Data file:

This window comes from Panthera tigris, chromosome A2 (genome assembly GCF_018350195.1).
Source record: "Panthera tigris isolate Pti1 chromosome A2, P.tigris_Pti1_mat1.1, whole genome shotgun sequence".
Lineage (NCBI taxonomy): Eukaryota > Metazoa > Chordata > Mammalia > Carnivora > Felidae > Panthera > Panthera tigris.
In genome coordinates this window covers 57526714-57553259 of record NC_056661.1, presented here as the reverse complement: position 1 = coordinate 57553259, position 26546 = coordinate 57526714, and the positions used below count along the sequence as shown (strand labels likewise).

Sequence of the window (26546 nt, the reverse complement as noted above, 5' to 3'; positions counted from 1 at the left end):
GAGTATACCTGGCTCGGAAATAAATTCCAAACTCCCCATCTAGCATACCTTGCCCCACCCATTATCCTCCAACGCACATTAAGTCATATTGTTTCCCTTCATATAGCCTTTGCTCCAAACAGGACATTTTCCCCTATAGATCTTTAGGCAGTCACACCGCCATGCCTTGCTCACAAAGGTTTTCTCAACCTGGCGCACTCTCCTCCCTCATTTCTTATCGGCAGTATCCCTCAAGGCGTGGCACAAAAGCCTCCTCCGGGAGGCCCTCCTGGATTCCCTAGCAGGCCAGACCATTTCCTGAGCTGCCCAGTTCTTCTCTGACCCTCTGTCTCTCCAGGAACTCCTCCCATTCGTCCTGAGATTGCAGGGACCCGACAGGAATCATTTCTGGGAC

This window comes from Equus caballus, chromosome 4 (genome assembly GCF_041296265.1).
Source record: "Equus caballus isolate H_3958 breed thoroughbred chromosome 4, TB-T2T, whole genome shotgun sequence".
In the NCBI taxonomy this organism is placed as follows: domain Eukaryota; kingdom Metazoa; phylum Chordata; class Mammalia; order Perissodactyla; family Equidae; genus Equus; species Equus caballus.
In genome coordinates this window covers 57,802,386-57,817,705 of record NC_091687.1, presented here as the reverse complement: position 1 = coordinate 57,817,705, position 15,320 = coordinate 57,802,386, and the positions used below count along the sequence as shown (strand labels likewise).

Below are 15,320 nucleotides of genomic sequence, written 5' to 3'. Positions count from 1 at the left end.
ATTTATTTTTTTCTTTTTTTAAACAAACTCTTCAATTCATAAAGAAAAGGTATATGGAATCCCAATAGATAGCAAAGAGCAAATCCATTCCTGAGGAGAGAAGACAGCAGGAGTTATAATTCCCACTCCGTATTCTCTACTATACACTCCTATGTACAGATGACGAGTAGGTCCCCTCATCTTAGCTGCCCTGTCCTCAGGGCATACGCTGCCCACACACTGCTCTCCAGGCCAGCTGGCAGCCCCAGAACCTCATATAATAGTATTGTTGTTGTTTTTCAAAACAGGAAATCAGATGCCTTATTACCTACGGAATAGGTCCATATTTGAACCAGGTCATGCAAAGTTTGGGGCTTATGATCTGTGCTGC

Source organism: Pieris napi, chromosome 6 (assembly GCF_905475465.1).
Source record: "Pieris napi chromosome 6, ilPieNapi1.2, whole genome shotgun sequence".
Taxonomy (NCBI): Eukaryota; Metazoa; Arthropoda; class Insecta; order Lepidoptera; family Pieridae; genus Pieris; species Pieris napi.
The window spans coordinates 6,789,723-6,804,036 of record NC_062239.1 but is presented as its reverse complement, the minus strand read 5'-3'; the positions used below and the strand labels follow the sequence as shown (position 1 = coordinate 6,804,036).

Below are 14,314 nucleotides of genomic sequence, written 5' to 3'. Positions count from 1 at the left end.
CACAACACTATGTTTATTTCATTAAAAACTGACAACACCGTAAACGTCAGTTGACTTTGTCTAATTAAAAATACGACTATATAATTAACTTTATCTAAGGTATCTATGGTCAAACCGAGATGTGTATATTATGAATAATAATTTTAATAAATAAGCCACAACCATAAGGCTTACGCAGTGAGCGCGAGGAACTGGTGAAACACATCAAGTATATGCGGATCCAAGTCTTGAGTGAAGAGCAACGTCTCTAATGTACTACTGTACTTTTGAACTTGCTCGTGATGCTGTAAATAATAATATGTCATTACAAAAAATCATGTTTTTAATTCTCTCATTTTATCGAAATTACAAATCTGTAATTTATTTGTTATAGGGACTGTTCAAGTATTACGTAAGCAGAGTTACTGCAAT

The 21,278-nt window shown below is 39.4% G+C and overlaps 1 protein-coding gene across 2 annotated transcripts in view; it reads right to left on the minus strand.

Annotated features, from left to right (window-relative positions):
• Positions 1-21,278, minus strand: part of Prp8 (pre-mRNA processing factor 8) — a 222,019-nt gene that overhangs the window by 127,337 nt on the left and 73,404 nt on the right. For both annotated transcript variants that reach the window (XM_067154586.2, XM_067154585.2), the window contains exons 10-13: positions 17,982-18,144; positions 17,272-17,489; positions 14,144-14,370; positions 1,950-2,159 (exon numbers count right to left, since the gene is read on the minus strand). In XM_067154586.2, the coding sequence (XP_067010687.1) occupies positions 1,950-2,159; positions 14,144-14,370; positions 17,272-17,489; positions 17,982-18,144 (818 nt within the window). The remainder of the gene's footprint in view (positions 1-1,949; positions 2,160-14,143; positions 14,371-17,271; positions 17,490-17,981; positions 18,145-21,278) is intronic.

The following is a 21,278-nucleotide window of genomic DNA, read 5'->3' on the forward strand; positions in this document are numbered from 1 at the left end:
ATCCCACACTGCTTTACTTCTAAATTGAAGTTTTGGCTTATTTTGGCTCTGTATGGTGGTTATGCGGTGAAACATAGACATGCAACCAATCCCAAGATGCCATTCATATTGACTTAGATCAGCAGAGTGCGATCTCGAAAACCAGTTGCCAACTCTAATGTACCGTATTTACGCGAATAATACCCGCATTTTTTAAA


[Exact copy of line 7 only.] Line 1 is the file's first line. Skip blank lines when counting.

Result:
This window comes from Equus caballus, chromosome 4 (genome assembly GCF_041296265.1).